Gold Cup Finals: Fabulous Five

 Mexico (pictured) celebrates after winning their last CONCACAF Gold Cup title in 2011. (Photo: Mexsport)

PHILADELPHIA -- On Sunday, Mexico aims for a record-extending seventh CONCACAF Gold Cup crown, while Jamaica will try to make history with its first championship.

Regardless which team wins, the game could become a classic if a great goal is scored or the game is decided in dramatic fashion.

Of the past dozen Gold Cup finals, CONCACAF.com takes a look at five of the most memorable ones in year order:

July 9, 1991 (Los Angeles Memorial Coliseum – Los Angeles, California, USA)
United States 0, Honduras 0 (4-3 pens)

A pair of undefeated teams clashed in the very first final before 39,873 spectators. After playing after 120 minutes of scoreless soccer, U.S. goalkeeper Tony Meola made three saves in the penalty-kick shootout. In the eighth round, Fernando Clavijo converted what proved to be the game-winner, firing it past goalkeeper Wilmer Cruz Paredes. Juan Carlos Espinoza needed to net in order to keep Honduras alive, but he lofted his attempt high over the bar and the Americans had secured their first major tournament victory.

July 25, 1993 (Mexico City, Mexico – Estadio Azteca)
Mexico 4, United States 0

Though there was little drama in the first-ever championship game encounter between these two CONCACAF powers, it stood out for the fact that the Mexicans earned the first of their record six titles, also gaining a measure of sporting revenge for a 2-0 semifinal loss to the Americans two years earlier. A Gold Cup record crowd of 130,800 witnessed El Tri grab a 2-0 halftime lead behind a tally by Ignacio Ambriz (11’) and an own-goal by Desmond Armstrong (30’). The host sealed the game in the second half as Luis Roberto Alves (70’) and Guillermo Cantu (79’) also netted. Jorge Campos recorded the shutout.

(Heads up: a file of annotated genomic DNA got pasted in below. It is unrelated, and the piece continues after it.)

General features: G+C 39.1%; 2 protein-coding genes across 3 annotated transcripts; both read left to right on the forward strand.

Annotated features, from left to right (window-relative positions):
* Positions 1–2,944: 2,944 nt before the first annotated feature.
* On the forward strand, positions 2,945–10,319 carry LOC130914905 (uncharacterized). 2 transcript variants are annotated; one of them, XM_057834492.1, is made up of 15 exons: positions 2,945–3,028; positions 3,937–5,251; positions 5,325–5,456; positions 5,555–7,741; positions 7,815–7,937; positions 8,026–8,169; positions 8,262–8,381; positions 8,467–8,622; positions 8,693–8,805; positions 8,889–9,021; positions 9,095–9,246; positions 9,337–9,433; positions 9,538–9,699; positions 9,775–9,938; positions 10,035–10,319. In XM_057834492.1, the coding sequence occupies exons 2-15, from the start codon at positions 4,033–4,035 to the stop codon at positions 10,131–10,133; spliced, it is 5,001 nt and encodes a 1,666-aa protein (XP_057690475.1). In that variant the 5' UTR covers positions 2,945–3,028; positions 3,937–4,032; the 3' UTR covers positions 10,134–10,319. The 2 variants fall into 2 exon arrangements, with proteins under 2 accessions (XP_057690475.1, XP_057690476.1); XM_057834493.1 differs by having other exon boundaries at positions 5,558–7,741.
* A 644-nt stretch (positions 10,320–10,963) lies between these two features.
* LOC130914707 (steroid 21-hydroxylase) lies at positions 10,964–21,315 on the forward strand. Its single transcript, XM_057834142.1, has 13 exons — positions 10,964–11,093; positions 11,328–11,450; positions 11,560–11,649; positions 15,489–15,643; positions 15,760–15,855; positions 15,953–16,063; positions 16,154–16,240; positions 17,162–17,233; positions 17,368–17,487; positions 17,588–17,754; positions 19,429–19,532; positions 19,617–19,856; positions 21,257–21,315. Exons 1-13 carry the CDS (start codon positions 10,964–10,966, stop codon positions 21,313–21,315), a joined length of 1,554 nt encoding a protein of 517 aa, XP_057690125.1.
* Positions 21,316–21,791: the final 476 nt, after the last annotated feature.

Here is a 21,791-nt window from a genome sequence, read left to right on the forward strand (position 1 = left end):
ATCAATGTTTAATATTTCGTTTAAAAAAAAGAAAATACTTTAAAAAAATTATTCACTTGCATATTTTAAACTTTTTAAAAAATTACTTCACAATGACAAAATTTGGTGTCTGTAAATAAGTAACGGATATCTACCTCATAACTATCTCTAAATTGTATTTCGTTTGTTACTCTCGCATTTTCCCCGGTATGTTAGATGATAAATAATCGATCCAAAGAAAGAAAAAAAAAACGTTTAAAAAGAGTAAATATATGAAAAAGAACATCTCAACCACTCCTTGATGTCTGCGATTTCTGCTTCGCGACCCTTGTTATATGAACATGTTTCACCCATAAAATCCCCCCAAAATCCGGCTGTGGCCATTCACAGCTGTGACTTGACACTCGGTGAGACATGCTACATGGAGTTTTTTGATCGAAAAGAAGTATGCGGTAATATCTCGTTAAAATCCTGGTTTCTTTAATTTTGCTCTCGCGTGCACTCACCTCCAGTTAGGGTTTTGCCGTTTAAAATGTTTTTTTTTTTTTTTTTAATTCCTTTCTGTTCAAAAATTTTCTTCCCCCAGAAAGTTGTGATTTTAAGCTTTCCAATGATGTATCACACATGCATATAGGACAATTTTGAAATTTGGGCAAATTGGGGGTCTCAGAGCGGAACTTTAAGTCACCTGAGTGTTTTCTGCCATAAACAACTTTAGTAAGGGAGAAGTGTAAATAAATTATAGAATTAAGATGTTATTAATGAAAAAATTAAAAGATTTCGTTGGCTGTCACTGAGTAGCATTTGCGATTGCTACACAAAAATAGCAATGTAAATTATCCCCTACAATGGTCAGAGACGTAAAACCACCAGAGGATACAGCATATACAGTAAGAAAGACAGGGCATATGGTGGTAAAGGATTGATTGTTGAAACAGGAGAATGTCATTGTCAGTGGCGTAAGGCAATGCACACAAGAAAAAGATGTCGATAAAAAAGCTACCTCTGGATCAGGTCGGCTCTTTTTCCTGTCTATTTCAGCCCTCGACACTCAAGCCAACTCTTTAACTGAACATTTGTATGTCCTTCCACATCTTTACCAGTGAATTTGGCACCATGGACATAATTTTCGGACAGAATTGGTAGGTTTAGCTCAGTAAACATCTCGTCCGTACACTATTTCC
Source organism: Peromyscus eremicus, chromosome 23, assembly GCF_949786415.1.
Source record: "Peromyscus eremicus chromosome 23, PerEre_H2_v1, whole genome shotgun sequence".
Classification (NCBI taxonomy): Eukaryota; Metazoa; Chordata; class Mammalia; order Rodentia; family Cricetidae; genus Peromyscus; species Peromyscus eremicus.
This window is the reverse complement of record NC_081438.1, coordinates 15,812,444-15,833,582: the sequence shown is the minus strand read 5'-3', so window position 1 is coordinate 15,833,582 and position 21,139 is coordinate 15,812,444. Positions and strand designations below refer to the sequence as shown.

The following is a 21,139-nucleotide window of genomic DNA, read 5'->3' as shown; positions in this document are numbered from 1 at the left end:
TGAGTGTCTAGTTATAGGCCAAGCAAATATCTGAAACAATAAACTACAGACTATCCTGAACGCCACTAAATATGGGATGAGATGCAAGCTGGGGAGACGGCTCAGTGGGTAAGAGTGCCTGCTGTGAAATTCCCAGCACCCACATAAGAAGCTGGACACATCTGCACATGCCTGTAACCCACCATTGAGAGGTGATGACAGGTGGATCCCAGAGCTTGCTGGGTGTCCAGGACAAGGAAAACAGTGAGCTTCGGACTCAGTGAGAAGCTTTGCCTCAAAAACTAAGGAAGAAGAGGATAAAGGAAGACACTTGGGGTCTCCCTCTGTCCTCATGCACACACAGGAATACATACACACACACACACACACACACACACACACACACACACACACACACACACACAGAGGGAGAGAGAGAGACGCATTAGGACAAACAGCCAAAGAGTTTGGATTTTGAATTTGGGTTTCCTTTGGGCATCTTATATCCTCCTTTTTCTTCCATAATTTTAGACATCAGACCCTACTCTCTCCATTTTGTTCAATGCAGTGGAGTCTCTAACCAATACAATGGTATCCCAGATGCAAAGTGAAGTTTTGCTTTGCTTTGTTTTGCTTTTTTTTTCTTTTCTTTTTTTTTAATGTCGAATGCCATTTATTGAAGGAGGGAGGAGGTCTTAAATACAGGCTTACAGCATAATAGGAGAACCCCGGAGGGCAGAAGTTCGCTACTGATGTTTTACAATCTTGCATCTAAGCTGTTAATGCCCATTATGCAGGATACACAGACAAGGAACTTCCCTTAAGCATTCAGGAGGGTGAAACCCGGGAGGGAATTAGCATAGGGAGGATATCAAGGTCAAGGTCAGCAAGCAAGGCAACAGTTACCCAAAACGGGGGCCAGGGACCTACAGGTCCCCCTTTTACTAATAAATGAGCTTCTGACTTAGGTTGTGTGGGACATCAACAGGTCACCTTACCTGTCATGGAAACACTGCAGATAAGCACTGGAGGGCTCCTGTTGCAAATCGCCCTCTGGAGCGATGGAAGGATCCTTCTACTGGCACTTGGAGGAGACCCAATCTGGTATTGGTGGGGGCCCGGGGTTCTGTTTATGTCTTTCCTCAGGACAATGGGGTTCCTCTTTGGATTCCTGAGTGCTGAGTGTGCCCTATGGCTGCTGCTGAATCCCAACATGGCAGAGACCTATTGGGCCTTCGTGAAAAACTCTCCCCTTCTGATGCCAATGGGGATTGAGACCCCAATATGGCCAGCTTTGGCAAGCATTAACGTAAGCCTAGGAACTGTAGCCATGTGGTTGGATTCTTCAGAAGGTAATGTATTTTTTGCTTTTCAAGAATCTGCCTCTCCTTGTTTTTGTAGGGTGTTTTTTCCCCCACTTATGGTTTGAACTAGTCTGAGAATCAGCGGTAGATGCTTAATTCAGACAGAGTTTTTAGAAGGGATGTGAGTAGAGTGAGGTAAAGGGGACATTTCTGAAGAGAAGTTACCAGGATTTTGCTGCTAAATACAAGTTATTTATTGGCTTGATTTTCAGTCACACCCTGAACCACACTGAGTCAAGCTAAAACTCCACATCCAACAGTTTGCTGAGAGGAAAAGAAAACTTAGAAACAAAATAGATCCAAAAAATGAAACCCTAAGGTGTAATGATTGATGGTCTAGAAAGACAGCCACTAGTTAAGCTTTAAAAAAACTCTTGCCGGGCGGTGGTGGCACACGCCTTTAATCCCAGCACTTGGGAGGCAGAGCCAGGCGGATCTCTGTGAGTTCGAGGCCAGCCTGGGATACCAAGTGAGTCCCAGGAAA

February 27, 2000 (Los Angeles Memorial Coliseum – Los Angeles, California, USA)
Canada 2, Colombia 0

Canada became the only country other than the U.S. and Mexico to take a victory lap with the Gold Cup trophy in tow. Jason de Vos scored in first-half stoppage time and Carlo Corazzin converted a 67th minute penalty kick, his tournament-best fourth goal. Goalkeeper Craig Forrest, who was named the competition’s MVP, recorded the shutout. 

June 24, 2007 (Soldier Field – Chicago, Illinois, USA)
United States 2, Mexico 1

The Americans booked a spot in the 2009 FIFA Confederations Cup and extended their unbeaten streak on home soil over Mexico to nine games (8W-1D-0L), dating back to 1999. Andres Guardado (18’) drew first blood for the Mexicans, who controlled the first half in front of 60,000 fans. The host stormed back in the second half. Landon Donovan (62’) converted a penalty kick to level at 1-1, a goal that tied him with Eric Wynalda for the all-time U.S. scoring lead at 34 goals. In only his eighth appearance, 22-year-old midfielder Benny Feilhaber (73’) scored his second international goal, a 22-yard volley to snap the stalemate.

June 25, 2011 (Rose Bowl -- Pasadena, California, USA)
United States 2, Mexico 4

The old adage says that a 2-0 advantage is the most dangerous lead in football and Mexico proved it in front of 93,420 spectators. Michael Bradley (8’) and Landon Donovan (23’) had given the Americans the lead, but the Tricolor roared in response. By halftime, it had equalized behind Pablo Barrera (29’) and Andres Guardado (36’), before Barrera (50’) struck again for a 3-2 advantage. Giovani dos Santos (76’) completed the scoreline with a fabulous chip shot from the right corner of the penalty area over goalkeeper Tim Howard, arguably the greatest goal in Gold Cup history.